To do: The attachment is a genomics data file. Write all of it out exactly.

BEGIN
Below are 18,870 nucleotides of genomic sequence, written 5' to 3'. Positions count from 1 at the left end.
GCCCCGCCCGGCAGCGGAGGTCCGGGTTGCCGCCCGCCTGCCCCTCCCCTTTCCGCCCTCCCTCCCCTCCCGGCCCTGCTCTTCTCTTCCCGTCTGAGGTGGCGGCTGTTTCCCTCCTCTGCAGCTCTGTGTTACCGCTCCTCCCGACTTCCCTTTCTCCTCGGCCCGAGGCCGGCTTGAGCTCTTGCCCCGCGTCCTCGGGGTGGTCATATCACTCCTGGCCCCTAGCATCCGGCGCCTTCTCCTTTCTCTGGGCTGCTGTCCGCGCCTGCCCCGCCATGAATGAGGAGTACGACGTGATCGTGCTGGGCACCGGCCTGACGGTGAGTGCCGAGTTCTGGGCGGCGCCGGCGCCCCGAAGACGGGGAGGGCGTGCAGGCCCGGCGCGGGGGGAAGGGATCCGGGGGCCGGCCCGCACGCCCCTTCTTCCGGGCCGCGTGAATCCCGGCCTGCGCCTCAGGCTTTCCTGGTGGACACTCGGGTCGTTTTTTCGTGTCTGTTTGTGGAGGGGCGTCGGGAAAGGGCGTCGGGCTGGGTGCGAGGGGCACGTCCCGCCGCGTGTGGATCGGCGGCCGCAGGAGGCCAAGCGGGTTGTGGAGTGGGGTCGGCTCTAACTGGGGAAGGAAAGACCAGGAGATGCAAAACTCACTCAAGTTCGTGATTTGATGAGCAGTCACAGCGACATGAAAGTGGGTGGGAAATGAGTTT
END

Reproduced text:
Below are 18,870 nucleotides of genomic sequence, written 5' to 3'. Positions count from 1 at the left end.
GCCCCGCCCGGCAGCGGAGGTCCGGGTTGCCGCCCGCCTGCCCCTCCCCTTTCCGCCCTCCCTCCCCTCCCGGCCCTGCTCTTCTCTTCCCGTCTGAGGTGGCGGCTGTTTCCCTCCTCTGCAGCTCTGTGTTACCGCTCCTCCCGACTTCCCTTTCTCCTCGGCCCGAGGCCGGCTTGAGCTCTTGCCCCGCGTCCTCGGGGTGGTCATATCACTCCTGGCCCCTAGCATCCGGCGCCTTCTCCTTTCTCTGGGCTGCTGTCCGCGCCTGCCCCGCCATGAATGAGGAGTACGACGTGATCGTGCTGGGCACCGGCCTGACGGTGAGTGCCGAGTTCTGGGCGGCGCCGGCGCCCCGAAGACGGGGAGGGCGTGCAGGCCCGGCGCGGGGGGAAGGGATCCGGGGGCCGGCCCGCACGCCCCTTCTTCCGGGCCGCGTGAATCCCGGCCTGCGCCTCAGGCTTTCCTGGTGGACACTCGGGTCGTTTTTTCGTGTCTGTTTGTGGAGGGGCGTCGGGAAAGGGCGTCGGGCTGGGTGCGAGGGGCACGTCCCGCCGCGTGTGGATCGGCGGCCGCAGGAGGCCAAGCGGGTTGTGGAGTGGGGTCGGCTCTAACTGGGGAAGGAAAGACCAGGAGATGCAAAACTCACTCAAGTTCGTGATTTGATGAGCAGTCACAGCGACATGAAAGTGGGTGGGAAATGAGTTT